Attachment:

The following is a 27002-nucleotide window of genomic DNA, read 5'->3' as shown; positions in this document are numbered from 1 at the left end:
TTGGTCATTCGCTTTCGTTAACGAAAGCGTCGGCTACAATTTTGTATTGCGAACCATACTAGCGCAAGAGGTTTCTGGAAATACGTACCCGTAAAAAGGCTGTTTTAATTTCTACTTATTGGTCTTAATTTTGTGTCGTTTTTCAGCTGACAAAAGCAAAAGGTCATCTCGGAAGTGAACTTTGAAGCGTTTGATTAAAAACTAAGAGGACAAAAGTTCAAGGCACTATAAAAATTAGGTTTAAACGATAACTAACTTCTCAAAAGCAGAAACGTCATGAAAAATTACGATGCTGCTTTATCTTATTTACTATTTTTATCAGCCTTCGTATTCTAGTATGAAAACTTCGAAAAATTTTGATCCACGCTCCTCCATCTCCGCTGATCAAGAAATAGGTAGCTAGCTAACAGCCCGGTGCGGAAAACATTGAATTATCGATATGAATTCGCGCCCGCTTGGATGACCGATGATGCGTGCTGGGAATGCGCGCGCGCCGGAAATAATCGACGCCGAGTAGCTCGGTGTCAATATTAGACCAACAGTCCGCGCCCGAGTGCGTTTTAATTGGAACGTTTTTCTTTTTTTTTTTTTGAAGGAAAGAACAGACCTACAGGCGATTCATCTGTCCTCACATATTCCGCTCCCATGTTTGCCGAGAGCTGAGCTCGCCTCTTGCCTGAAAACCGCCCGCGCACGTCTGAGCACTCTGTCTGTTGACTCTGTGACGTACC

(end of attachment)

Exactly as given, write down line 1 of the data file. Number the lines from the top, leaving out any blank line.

The following is a 27002-nucleotide window of genomic DNA, read 5'->3' as shown; positions in this document are numbered from 1 at the left end: